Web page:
Dr. Van Dusen was quite taken with the ecological research opportunities on the islands. “The Darwin Research Center, the Interpretation Center, and management organizations such as the Galàpagos National Park Directorate promote biodiversity and engage in actions that counteract the negative effects to the ecosystem due to the introduction of foreign invasive species,” she said. “By interacting with the research that Galàpagos field experts are conducting in real time, BASIS Independent Silicon Valley students can explore their own research interests and help educate their communities back home about conservation.”It wasn’t all work in the Galàpagos Islands, and even during the structured activities, there was a lot of fun to be had. Some rain-soaked hiking was done, but not just your standard hikes. In fact, the team hiked up a volcano during a rainstorm on the island of Isabela: truly the stuff that ‘bucket lists’ are made of. The team also visited many landmarks in Ecuador, including the equator. They snorkeled with sea lions and reef sharks, and they took speed boats between the islands.
The teachers who accompanied the group noticed how inspired our students were by the local guides — Christian, Valerio, and Marco. They also noticed how intrigued our students were with the culture of the islands, and how they enjoyed spending time at the outdoor market in Otavalo. The guides introduced our research team to their families, which further cemented the kinship that a lot of the group felt after spending so much time together, learning about grassroots conservation, and discussing the importance of protecting the stunning ecosystem of the islands. “On the trip, we became one family, eating, and adventuring together,” Dr. Murthy mused about all of their time spent together.
“In many ways, the Galàpagos Islands – and the stories Darwin and others tell of speciation and natural selection at work on the islands – provide a reference for the labyrinthine world of ideas that make up our various curricula,” Mr. Meyerowitz said. “Our students classify, organize, and relate these ideas to one another within and between classes.” In their own way, the Galàpagos Islands parallel the development of the human intellectual experience, and resonate with our approach to education.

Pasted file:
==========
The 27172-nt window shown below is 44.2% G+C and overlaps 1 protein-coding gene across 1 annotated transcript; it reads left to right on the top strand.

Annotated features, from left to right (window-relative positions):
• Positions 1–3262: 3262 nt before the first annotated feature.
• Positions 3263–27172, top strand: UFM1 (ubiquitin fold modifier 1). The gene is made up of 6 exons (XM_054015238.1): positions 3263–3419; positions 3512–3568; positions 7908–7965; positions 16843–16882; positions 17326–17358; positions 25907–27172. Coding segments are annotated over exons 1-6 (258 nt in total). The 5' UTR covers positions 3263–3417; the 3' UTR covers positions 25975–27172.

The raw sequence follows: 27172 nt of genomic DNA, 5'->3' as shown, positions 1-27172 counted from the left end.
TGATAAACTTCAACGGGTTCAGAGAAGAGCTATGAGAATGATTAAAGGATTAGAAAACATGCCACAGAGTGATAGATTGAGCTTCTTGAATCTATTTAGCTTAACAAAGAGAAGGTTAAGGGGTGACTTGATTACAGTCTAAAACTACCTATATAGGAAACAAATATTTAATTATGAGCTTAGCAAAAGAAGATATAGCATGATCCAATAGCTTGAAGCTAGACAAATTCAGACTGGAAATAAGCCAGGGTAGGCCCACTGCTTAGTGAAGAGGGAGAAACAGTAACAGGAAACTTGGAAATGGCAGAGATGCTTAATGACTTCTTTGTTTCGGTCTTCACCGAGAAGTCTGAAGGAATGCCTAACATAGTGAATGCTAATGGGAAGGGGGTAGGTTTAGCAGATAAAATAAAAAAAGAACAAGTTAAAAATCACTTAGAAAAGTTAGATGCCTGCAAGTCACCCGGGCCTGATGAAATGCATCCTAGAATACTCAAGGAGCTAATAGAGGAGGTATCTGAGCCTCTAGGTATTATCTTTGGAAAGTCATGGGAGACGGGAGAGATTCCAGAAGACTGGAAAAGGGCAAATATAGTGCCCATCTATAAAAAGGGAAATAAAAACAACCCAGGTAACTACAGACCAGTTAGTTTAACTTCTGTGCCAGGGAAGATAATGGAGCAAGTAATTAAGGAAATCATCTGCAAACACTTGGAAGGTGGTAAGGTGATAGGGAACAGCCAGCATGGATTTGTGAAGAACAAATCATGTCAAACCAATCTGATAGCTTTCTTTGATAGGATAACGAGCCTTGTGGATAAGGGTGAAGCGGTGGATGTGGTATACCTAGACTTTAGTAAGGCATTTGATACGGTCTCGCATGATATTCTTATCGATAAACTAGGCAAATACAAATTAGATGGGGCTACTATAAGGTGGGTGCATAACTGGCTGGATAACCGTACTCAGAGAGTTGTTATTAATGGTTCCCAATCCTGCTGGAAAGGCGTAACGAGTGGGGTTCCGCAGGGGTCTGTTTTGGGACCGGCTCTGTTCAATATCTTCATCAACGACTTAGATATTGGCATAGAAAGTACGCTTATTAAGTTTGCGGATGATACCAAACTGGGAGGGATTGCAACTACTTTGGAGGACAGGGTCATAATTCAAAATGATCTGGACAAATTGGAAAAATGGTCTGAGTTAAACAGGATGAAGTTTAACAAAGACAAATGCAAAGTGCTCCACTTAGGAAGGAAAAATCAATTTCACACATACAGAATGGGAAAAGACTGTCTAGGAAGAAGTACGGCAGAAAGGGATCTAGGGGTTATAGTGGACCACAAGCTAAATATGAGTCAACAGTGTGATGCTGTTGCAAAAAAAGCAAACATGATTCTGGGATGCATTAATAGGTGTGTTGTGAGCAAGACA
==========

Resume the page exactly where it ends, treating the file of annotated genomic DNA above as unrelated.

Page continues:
“Our students go from class to class learning how advanced disciplines connect to each other,” said BASIS Independent Silicon Valley Head of School Toby Walker. “They are contextualizing expertise. They fully understand that you simply cannot have a biology class without a history class or vice versa. They cannot and do not exist in isolation.”
By working with teams of subject experts, students learn to pose their own complex inquiries, develop methods for data collection, and push classically-held academic boundaries to search for that new thing that could change it all. Our students got a glimmer of what that means, in a place where Darwin ‘changed it all’ two centuries ago. Perhaps, a critically thinking student will someday forge a 21st century complement to the theory of natural selection? Innovation is driven by people who are drawn to improvement, and are comfortable affecting the necessary change. At BASIS Independent Silicon Valley our students are on this path: they critically assess and analyze information because they have a voracious appreciation for learning and a deep understanding of a wide variety of subjects.
Meredyn Shapiro has been a member of the BASIS Independent Silicon Valley administration and community since early 2015. Ms. Shapiro joined the school as the Associate Director of Admissions, and is now the Director of Communications.